For Jordan Mendelson, 28, living in a luxury building with a rooftop swimming pool, private gym, floor-to-ceiling views of Manhattan, the Hudson River and Statue of Liberty all within a stone’s throw away from New York City sounded like a dream when she got the keys to her $3,600-per-month two-bedroom apartment in September 2020. But six months later, it became a living nightmare. 

In March of 2021, Mendelson, an attorney, got a frantic call from her fiancé while she was at the hair salon saying the elevator in their 49-story building in Jersey City — 70 Greene — had flooded. 

“There was water pouring down in the elevator. We ended up having to climb up 72 flights of stairs,” Mendelson, who lives on the 36th floor, told The Post. She said it took her 40 minutes to hike up to her apartment, where she found her cat scurrying in fright, amidst no power and a leaky ceiling.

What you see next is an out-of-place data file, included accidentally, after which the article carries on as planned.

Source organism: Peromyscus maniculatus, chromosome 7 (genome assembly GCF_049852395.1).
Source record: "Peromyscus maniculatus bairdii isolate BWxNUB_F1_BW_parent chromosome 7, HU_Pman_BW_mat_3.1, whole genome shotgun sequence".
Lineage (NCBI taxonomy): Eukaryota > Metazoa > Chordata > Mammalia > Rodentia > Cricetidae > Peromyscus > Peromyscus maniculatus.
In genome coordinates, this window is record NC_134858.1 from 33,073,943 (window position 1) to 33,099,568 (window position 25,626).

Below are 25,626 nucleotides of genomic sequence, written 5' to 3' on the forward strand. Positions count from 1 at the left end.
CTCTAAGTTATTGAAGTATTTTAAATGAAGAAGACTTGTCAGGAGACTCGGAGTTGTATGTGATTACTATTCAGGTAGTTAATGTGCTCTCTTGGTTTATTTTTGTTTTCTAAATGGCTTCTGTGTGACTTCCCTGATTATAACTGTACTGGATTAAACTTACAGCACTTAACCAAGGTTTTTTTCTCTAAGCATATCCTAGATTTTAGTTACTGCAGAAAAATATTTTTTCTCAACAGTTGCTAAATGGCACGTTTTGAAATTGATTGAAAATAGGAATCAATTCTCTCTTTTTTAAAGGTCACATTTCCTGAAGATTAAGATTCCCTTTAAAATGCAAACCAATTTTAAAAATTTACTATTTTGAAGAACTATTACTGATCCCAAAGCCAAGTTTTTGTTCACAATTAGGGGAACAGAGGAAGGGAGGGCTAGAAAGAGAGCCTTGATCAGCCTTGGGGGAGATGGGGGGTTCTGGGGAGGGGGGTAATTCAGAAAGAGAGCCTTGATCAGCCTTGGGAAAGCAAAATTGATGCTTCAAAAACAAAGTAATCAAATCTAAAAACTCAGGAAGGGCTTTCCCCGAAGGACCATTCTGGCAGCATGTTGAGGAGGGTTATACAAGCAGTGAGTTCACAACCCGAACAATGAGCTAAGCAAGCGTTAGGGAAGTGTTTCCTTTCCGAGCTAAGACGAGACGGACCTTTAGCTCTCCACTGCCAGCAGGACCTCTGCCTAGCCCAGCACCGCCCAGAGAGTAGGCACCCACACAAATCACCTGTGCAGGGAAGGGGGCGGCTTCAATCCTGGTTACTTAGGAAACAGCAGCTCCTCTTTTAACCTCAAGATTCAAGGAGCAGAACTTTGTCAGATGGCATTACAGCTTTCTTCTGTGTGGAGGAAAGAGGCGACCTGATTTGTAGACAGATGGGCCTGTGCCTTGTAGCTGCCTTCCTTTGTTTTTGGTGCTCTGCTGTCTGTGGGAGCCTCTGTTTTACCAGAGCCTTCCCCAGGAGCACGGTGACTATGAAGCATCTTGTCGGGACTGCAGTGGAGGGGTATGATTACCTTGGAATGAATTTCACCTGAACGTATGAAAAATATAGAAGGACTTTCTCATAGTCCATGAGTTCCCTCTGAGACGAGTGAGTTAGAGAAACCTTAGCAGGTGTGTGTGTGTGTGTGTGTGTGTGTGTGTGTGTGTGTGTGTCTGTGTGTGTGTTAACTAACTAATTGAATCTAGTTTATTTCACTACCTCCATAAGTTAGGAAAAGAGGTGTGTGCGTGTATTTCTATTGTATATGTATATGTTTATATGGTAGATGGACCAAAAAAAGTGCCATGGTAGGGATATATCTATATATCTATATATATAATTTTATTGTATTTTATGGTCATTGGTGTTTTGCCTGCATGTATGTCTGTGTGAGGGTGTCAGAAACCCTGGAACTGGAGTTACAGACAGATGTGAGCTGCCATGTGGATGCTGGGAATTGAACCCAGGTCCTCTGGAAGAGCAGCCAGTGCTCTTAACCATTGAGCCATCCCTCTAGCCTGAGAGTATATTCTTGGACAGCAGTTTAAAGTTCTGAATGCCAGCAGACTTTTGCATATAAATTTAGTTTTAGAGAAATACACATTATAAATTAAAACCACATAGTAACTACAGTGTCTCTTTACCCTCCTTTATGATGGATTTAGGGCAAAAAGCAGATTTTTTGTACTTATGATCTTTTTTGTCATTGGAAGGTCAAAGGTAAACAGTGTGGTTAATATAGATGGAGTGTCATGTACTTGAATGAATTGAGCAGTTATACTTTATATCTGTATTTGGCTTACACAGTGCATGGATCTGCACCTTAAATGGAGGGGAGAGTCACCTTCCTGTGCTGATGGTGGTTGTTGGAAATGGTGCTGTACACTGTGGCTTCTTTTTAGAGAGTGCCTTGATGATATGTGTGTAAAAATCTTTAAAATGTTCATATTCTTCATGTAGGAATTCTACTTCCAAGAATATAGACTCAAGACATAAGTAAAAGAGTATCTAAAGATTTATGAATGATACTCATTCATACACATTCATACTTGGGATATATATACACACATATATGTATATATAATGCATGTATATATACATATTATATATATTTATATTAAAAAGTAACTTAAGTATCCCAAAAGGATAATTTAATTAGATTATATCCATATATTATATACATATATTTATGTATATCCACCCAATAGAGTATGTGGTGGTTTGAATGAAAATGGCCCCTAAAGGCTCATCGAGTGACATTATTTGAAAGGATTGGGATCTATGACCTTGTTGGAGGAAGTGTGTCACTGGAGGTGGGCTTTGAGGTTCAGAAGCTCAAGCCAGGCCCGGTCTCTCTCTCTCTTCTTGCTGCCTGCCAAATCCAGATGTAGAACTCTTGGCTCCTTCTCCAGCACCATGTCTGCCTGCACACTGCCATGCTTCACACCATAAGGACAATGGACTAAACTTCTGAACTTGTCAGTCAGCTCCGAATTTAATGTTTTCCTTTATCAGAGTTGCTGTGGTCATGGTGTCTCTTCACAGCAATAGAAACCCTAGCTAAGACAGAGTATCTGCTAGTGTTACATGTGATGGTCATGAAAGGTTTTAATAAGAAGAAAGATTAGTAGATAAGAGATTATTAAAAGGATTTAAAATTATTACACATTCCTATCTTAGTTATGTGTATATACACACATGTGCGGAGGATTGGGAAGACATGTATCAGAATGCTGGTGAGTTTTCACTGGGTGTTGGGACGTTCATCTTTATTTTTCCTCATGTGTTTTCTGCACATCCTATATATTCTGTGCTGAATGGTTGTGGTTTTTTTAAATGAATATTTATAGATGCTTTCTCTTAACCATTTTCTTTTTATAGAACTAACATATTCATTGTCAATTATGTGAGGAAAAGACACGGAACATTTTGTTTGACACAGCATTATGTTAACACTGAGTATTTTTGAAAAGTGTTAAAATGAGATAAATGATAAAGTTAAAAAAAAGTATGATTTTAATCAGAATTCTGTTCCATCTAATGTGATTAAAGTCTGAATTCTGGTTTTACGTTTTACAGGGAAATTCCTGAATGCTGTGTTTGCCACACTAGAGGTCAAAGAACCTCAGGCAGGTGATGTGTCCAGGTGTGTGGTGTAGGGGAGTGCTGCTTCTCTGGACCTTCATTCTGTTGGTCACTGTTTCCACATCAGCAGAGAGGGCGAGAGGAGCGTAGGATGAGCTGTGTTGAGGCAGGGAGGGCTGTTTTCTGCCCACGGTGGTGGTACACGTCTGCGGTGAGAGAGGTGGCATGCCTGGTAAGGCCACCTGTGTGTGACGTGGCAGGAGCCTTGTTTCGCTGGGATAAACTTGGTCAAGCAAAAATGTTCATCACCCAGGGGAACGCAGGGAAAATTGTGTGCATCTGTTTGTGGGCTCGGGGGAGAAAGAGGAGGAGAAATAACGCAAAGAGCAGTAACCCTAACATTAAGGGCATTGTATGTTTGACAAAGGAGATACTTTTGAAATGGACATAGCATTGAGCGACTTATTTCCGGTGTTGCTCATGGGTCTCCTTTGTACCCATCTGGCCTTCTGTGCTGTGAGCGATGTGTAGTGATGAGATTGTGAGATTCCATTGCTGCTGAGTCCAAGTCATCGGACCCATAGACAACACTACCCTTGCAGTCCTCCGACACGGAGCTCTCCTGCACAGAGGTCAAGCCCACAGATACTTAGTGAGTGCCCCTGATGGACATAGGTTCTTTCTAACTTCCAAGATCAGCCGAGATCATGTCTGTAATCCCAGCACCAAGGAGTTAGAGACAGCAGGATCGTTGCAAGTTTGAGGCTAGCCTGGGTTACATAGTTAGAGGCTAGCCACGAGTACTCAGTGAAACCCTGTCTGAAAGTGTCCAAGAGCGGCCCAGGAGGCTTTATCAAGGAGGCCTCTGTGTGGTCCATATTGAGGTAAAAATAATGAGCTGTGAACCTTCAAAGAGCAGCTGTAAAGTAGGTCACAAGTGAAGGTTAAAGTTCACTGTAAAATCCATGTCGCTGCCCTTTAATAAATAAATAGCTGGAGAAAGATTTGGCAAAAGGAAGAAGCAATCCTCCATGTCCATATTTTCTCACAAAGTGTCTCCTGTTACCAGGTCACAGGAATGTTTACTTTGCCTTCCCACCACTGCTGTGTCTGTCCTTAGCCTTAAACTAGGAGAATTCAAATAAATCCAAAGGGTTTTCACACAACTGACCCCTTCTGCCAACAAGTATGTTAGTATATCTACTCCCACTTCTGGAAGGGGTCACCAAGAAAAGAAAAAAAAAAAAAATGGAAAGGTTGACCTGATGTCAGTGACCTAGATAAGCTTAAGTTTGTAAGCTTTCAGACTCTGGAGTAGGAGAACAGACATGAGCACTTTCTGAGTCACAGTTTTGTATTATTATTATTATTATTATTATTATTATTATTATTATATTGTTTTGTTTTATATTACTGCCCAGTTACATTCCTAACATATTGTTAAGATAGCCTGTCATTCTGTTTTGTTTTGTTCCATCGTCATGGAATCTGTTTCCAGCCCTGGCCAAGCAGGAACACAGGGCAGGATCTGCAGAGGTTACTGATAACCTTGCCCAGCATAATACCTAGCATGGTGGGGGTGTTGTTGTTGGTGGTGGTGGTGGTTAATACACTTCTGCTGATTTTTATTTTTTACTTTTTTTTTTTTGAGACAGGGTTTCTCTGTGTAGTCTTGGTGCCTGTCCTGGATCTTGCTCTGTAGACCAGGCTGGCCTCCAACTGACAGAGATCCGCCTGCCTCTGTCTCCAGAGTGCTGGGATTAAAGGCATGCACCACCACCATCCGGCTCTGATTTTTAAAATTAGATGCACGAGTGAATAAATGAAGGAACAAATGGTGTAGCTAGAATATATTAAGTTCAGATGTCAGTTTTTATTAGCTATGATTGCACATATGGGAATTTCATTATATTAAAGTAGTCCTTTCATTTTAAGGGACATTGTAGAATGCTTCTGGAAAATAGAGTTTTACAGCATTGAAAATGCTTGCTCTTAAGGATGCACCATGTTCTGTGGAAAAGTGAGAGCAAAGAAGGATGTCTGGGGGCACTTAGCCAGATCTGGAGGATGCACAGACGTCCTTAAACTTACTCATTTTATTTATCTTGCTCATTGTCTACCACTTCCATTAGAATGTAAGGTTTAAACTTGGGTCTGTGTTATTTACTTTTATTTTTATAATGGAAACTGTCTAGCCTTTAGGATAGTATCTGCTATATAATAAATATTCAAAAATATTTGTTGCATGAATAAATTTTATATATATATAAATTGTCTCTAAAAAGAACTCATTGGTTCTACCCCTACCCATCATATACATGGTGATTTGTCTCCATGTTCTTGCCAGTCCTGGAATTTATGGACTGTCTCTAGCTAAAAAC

Slow and stalled elevators have been an on-going issue, Mendelson said.
Slow and stalled elevators have been an ongoing issue, Jordan Mendelson said.
Stefano Giovannini

“We hadn’t experienced anything like this,” she said, noting a pipe bursting in the building. The same thing happened, she said, in April 2022, and once again – and at its worst – earlier this month. That time it was so bad that hordes of residents had to relocate to nearby hotels for four days, sources told The Post.